The Equity Poker Network (EPN) has issued a press release stating that evidence of chip dumping was discovered earlier this month and the network has taken appropriate action against the perpetrators.
Four players were reportedly involved in the scam, which is typically done by intentionally losing chips to another player. Chips are dumped to either aid another player in his or her quest to win a tournament or are dumped at a cash table as a means of laundering funds.
In the latter circumstance, money in the player’s account who is doing the dumping may have been deposited in a fraudulent manner such as with a stolen credit card. The player with a valid account who receives the dumped chips will then cash out the ill-gotten funds.
5Dimes alerts EPN fraud team
The alleged chip dumping at EPN was spotted on Monday, Sept. 22 by a representative on 5Dimes, a network skin. A “very large sum of funds was incorrectly credited to the online account” of a 5Dimes player on Sept. 17. The rep then informed the EPN Fraud and Security Team.
The fraud team carefully observed the suspected chip dumper’s play and “identified suspicious activity occurring between him and three new Full Flush Poker (FFP) player accounts, which were registered on September 18.”
Hand histories of the four suspect accounts were analyzed and revealed that the 5Dimes player “consistently” dumped chips to the FFP players, who requested cashouts worth thousands of dollars. EPN security determined that “the three FFP accounts were set up for the sole purpose of cashing out as much of the misappropriated funds as possible.”
What to look for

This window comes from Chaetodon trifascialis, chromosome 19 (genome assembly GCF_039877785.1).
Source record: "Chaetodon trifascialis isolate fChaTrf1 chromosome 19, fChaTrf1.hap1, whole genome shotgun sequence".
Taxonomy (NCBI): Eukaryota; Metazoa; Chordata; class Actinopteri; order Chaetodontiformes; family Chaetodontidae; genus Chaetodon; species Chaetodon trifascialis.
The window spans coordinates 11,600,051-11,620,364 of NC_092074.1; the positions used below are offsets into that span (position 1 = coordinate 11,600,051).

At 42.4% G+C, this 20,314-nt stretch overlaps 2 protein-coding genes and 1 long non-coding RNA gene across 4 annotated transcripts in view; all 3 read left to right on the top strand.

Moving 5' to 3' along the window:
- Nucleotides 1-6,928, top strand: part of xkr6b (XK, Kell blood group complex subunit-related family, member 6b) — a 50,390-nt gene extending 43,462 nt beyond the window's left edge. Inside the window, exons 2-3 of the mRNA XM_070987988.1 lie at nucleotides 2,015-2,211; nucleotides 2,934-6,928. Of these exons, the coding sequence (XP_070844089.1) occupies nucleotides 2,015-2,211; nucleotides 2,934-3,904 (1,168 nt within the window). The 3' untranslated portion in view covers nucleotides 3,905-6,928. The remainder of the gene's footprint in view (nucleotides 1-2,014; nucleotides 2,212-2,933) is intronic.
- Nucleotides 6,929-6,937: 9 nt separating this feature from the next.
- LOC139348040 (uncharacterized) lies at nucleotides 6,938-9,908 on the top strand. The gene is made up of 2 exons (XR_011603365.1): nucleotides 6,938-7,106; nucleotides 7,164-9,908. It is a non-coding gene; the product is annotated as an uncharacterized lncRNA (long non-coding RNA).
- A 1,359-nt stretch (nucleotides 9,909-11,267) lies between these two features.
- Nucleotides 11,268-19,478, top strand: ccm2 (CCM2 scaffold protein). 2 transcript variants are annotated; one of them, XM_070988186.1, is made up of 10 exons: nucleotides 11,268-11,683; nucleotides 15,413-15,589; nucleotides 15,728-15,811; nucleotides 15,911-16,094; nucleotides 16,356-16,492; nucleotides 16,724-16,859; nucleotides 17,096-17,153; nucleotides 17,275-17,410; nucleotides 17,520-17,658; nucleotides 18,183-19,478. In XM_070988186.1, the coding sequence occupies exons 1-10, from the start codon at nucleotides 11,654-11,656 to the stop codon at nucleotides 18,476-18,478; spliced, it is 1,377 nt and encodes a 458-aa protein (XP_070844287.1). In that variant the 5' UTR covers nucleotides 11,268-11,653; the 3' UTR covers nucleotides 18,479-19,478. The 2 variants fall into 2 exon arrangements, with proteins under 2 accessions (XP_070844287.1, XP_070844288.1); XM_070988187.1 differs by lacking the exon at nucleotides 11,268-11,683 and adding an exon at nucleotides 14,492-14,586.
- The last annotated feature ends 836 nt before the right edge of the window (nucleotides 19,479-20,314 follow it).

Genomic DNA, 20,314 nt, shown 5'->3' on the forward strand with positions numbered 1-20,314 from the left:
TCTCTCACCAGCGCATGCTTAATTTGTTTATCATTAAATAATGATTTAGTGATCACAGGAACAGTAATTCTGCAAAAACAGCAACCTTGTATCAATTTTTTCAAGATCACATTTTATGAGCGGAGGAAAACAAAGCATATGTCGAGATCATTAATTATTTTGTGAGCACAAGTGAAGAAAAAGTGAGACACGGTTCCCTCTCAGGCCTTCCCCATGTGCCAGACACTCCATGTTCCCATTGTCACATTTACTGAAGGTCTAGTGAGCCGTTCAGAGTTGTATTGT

In studying the hand histories of a possible chip dumping scam, the jig is usually up when a fraud team spots large bets made with poor hands and/or large bets and raises by the chip dumper who will then fold his cards on fourth or fifth street. Opening a new account and then attempting to withdraw large funds just a few days later is another red flag for network investigators.
The welfare of our players remains our number one priority, and we will not tolerate cheating or any other form of fraud occurring on EPN,” said a network spokesperson. “We take all necessary precautions to safeguard our Network, and to protect our players and the integrity of their bankrolls. Our Fraud Team has worked diligently to identify this irregularity, and to deal with the perpetrators quickly and permanently.”
The colluding perps had their online accounts disabled. The money was confiscated and returned to 5Dimes.
Not the first incident at EPN
This was not the first time that EPN announced that its investigators had discovered and put an end to fraudulent activity among players on its network. In February, a “collusion ring” was found to be operating and the accounts of a number of players were “quickly and permanently” shut down.
Collusion may occur on online poker sites more than players realize. The incidents found are likely not announced, as most sites would rather not draw such negative attention to the goings-on at their sites.
It is somewhat refreshing that EPN has chosen to go in the opposite direction and report to players and the public when fraudulent activity is discovered. Such transparency is needed throughout the industry, as there are many players who continue to be wary and skeptical of the integrity of online poker sites.